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Mashiara Sedai

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  1. This interview with Robert Jordan talks about Aginor's desire to channel the Eye of the World. Jordan's reply seems to fit in with the Eye being a pool of saidin. Those quotes by Ba'alzamon lead me to believe that the Eye was definitely more than just saidin. It could be protecting the seals, as Aielyn said in the comments two weeks ago. It could be that Rand used it for the wrong purpose. It did destroy the Shadowspawn army and bring an end to the crazy weather--for a time--so maybe the actual channeling didn't matter, only the fact that it was used.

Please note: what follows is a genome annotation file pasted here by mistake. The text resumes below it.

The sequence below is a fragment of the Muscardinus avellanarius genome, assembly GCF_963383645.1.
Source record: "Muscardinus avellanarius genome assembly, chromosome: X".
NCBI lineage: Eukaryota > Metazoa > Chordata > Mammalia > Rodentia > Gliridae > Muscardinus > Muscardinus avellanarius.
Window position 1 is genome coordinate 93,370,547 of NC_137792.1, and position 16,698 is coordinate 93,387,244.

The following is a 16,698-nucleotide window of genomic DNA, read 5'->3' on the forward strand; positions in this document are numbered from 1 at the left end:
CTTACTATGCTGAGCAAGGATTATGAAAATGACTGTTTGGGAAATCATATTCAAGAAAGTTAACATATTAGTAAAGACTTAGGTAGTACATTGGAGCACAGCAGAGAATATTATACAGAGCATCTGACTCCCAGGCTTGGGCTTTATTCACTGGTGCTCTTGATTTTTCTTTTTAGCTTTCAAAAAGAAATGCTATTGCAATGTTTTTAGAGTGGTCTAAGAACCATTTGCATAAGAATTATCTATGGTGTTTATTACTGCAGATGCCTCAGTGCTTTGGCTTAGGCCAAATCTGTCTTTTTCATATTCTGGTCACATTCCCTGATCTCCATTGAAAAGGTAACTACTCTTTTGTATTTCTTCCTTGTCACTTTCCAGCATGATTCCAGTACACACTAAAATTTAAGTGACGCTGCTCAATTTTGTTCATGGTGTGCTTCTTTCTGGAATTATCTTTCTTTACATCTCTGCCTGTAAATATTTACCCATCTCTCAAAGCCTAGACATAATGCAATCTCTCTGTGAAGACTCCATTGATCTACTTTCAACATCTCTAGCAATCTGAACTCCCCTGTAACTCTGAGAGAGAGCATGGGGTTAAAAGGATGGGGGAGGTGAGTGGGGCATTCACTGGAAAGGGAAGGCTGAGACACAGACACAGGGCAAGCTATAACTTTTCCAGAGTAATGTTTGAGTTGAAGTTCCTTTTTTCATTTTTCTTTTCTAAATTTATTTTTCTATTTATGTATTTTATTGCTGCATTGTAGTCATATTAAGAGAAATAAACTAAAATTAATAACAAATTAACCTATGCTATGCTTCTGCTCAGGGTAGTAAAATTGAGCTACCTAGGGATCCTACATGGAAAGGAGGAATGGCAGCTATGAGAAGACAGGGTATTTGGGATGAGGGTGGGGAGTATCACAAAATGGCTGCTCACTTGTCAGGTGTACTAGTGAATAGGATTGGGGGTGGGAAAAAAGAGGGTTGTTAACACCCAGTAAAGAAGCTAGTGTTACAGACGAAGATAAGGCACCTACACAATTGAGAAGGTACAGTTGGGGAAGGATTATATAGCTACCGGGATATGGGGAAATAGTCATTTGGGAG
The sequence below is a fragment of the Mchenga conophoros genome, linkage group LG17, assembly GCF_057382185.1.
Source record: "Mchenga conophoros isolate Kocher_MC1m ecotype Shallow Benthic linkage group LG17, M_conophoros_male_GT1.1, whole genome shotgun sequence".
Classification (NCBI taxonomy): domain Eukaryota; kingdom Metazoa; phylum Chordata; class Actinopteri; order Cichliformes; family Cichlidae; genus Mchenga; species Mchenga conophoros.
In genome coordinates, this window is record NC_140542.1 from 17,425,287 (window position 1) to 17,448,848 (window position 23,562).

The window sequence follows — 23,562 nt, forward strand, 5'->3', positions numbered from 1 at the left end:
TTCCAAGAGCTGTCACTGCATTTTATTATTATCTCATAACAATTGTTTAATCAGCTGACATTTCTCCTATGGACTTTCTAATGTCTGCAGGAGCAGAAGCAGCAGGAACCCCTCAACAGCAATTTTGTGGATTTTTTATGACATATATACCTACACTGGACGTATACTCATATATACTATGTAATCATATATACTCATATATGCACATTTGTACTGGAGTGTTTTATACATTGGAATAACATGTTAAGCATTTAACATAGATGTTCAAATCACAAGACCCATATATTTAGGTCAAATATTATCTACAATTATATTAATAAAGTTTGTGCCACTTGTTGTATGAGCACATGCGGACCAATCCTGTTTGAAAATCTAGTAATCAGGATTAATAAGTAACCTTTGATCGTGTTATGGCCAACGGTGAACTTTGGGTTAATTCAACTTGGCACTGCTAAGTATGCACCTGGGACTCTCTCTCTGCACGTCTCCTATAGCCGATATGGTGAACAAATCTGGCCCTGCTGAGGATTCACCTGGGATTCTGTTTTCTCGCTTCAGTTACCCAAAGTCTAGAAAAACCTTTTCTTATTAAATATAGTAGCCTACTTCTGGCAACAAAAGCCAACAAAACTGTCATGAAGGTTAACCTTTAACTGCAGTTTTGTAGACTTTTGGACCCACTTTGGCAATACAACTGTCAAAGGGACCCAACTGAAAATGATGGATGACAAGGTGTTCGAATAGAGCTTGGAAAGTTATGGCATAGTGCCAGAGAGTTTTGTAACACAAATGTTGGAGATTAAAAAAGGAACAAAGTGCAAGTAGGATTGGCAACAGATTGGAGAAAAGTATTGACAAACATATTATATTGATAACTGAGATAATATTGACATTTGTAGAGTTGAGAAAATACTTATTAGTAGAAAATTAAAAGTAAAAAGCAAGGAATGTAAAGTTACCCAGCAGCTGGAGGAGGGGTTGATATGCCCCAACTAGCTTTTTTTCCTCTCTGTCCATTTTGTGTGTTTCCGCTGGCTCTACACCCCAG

2. @Philip in Richmond That's a good point. She could be trying to mislead Agelmar. But, there's no reason for it. Agelmar, like most Borderlanders, respects and honors Aes Sedai. He wouldn't have pried into her affairs at all. So, there was no point in mislead him. @pandemonium I agree, refilling the Eye is a stretch. But I did want to throw it out there because it's been discussed before. @jack of shadows I agree that those veins were probably there for awhile, though no from birth. I think that it's the effect of the connection with the Creator through the Eye that gave Rand a sort of immunity. But, iIs it Nynaeve's increased ability that finally revealed the veins, or did they appear suddenly because Rand accepted Lews Therin's memories?